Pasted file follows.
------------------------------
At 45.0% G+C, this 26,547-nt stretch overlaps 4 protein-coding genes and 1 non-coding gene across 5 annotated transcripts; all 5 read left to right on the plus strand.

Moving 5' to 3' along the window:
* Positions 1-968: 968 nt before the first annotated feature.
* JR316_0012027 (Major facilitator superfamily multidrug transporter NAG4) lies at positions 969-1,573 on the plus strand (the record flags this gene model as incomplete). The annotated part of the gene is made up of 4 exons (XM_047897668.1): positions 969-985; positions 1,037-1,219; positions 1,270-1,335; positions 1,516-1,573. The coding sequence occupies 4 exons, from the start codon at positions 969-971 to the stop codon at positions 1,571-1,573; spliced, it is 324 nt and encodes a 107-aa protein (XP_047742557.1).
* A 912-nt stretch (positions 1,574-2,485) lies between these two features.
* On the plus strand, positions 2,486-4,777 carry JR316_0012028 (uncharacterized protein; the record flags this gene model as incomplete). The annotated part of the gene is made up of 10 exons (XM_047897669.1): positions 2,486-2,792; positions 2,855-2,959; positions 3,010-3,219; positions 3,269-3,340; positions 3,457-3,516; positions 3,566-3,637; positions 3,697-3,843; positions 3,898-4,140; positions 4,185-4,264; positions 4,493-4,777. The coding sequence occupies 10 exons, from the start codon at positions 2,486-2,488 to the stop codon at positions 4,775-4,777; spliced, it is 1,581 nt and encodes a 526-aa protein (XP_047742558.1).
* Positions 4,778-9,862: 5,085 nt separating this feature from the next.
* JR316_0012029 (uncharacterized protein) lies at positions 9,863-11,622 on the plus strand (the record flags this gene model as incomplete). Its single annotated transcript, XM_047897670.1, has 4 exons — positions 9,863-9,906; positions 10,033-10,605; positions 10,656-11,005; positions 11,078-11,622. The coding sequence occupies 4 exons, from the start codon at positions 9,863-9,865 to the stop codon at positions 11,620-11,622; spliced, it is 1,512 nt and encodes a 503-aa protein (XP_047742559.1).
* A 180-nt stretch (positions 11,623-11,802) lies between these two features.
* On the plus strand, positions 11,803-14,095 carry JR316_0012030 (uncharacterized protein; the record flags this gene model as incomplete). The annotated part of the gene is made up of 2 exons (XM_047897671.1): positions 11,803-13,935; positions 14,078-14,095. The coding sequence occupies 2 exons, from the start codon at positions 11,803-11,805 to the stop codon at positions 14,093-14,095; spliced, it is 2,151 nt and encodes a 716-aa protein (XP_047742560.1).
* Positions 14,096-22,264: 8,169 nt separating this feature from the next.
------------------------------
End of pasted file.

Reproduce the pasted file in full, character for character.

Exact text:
At 45.0% G+C, this 26,547-nt stretch overlaps 4 protein-coding genes and 1 non-coding gene across 5 annotated transcripts; all 5 read left to right on the plus strand.

Moving 5' to 3' along the window:
* Positions 1-968: 968 nt before the first annotated feature.
* JR316_0012027 (Major facilitator superfamily multidrug transporter NAG4) lies at positions 969-1,573 on the plus strand (the record flags this gene model as incomplete). The annotated part of the gene is made up of 4 exons (XM_047897668.1): positions 969-985; positions 1,037-1,219; positions 1,270-1,335; positions 1,516-1,573. The coding sequence occupies 4 exons, from the start codon at positions 969-971 to the stop codon at positions 1,571-1,573; spliced, it is 324 nt and encodes a 107-aa protein (XP_047742557.1).
* A 912-nt stretch (positions 1,574-2,485) lies between these two features.
* On the plus strand, positions 2,486-4,777 carry JR316_0012028 (uncharacterized protein; the record flags this gene model as incomplete). The annotated part of the gene is made up of 10 exons (XM_047897669.1): positions 2,486-2,792; positions 2,855-2,959; positions 3,010-3,219; positions 3,269-3,340; positions 3,457-3,516; positions 3,566-3,637; positions 3,697-3,843; positions 3,898-4,140; positions 4,185-4,264; positions 4,493-4,777. The coding sequence occupies 10 exons, from the start codon at positions 2,486-2,488 to the stop codon at positions 4,775-4,777; spliced, it is 1,581 nt and encodes a 526-aa protein (XP_047742558.1).
* Positions 4,778-9,862: 5,085 nt separating this feature from the next.
* JR316_0012029 (uncharacterized protein) lies at positions 9,863-11,622 on the plus strand (the record flags this gene model as incomplete). Its single annotated transcript, XM_047897670.1, has 4 exons — positions 9,863-9,906; positions 10,033-10,605; positions 10,656-11,005; positions 11,078-11,622. The coding sequence occupies 4 exons, from the start codon at positions 9,863-9,865 to the stop codon at positions 11,620-11,622; spliced, it is 1,512 nt and encodes a 503-aa protein (XP_047742559.1).
* A 180-nt stretch (positions 11,623-11,802) lies between these two features.
* On the plus strand, positions 11,803-14,095 carry JR316_0012030 (uncharacterized protein; the record flags this gene model as incomplete). The annotated part of the gene is made up of 2 exons (XM_047897671.1): positions 11,803-13,935; positions 14,078-14,095. The coding sequence occupies 2 exons, from the start codon at positions 11,803-11,805 to the stop codon at positions 14,093-14,095; spliced, it is 2,151 nt and encodes a 716-aa protein (XP_047742560.1).
* Positions 14,096-22,264: 8,169 nt separating this feature from the next.